“There is unfortunately an increase in sarcoptic mange in the urban coyote population which has caused these normally nocturnal animals to become more active during the day. Infected animals will often appear 'mangy' – which looks just like it sounds,” the post explained. “They suffer hairloss and develop secondary infections, eventually looking like some sort of 'zombie' dog.”
Included in the post were two photos comparing healthy coyotes against one with mange. The healthy coyotes were covered in grayish-brown fur from the tips of their ears to their tails. On the other hand, the attached photo of the mange-infected coyote showed one with scant tufts of fur and skin covered in dried and crusty rashes.
“These infected animals are not normally aggressive but should be avoided at all times. Please DO NOT approach these animals or allow your pets to approach them,” the post continued.
Residents were advised to secure their garbage and to not leave out any food so as not to attract these coyotes. This is due to sarcoptic mange being a contagious disease that can spread to domesticated dogs should they ever approach infected coyotes. Moreover, sarcoptic mange can pass onto humans who've been exposed to these animals for prolonged periods of time.
According to the DailyMail.co.uk, mange-infected coyotes have been spotted in the areas of Bartlett, Bloomingdale, Elgin, Elk Grove Village, Hoffman Estates, Roselle, and Wheaton. Additionally, coyote populations already exist within and around Chicago, though there hasn't been a documented coyote in the state of Illinois for nearly three decades.
Also known as canine scabies, sarcoptic mange is the most common type of mange among dogs. This condition is caused by Sarcoptes scabiei, a parasitic mite that burrows underneath the surface of the skin. These parasites typically cause intense itching that compels the infected canine to scratch and chew the infected area, causing large amounts of hair to fall off. The skin then becomes traumatized as a result of the endless itching and scratching, leading to the development of sores and infections, as well as thickened and darkened skin.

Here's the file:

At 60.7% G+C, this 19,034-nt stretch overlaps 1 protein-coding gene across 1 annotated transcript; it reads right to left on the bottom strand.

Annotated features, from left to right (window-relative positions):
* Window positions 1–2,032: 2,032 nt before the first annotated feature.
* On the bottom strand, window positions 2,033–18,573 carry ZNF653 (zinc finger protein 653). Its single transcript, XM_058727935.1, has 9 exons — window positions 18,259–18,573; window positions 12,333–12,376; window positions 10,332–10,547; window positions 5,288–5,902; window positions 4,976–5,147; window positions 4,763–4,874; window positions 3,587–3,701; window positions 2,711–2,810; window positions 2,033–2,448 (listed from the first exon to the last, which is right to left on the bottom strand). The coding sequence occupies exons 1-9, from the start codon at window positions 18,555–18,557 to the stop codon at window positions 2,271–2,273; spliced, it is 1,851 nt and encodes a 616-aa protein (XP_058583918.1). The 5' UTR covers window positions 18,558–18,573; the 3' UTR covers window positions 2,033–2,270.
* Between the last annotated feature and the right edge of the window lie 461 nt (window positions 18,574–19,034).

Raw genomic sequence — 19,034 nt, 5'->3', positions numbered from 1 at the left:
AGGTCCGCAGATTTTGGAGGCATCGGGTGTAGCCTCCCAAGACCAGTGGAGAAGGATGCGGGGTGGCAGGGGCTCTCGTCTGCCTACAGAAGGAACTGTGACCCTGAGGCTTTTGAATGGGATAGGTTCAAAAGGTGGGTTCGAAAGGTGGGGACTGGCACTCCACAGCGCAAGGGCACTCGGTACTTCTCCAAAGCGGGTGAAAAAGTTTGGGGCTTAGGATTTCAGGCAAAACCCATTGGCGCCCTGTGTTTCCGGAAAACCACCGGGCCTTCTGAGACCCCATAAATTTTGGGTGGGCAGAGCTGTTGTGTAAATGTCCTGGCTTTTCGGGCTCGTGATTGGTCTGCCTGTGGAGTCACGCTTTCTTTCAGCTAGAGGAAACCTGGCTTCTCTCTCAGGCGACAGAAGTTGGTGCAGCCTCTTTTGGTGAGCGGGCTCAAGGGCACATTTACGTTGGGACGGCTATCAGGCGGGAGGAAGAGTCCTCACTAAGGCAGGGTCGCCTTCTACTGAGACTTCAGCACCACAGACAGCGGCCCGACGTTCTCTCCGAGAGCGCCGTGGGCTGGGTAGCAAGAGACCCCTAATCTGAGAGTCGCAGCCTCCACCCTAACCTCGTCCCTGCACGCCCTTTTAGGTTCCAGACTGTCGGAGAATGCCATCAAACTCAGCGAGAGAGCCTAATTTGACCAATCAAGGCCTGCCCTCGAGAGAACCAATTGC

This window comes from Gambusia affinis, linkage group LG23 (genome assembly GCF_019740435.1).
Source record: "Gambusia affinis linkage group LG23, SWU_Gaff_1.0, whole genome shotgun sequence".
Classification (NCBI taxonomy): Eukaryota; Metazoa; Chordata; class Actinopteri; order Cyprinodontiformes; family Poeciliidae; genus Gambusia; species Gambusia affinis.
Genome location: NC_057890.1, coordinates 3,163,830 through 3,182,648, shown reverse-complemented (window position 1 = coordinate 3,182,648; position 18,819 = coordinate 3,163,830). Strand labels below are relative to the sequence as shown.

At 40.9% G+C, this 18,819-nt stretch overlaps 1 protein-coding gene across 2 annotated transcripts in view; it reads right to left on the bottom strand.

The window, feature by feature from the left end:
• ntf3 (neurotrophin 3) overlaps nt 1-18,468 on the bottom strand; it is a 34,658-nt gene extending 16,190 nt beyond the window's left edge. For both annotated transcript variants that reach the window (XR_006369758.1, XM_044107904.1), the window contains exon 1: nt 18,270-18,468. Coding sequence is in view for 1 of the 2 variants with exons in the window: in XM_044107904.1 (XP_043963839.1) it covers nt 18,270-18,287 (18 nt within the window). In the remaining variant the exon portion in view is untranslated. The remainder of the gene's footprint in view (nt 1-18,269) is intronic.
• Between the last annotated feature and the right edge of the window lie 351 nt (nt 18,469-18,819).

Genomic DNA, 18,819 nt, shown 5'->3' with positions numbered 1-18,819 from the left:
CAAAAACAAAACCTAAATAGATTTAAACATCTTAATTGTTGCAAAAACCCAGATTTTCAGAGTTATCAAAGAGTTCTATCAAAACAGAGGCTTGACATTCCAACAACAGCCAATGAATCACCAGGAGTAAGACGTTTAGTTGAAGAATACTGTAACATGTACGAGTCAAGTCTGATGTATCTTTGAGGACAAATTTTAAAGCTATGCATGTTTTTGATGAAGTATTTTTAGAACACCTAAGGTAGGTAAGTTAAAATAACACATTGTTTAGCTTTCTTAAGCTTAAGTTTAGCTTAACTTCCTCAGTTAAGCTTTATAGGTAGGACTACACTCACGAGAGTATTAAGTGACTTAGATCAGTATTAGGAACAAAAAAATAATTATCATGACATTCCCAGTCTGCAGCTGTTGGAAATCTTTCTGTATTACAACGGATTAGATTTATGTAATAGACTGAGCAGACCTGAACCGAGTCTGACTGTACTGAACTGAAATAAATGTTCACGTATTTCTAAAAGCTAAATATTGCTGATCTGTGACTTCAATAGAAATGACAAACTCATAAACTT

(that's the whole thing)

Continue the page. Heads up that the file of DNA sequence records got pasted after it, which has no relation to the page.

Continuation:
The most common symptoms of sarcoptic mange are hair loss and severe itching on the belly, chest, elbows, ears, and armpits, as Sarcoptes scabiei prefer to live in areas with less hair. Diagnosing sarcoptic mange will typically involve skin scraping then identifying the mite under a microscope. However, a mere 20 percent of infected canines will show the mites on any scraping, making reviews of the canine's medical history the next method of diagnosis.
Sarcoptic mange is a treatable condition with a variety of remedies. These include medicated baths and dips, oral medications, and injections. The canine's bedding can be treated with residual insecticide as well to prevent possible future infections. (Related: How to Treat Canine Mange Naturally.)
As a zoonotic disease, sarcoptic mange is transmissible from the infected animals to people. If you or any member of your family develops a skin rash after coming into contact with a mange-infected animal, seek medical attention immediately. Though Sarcoptes scabiei cannot complete its life cycle in humans and will die off in a few days, bouts of intense itching may occur until then.
For more news related to animals, go to PetHealth.news today.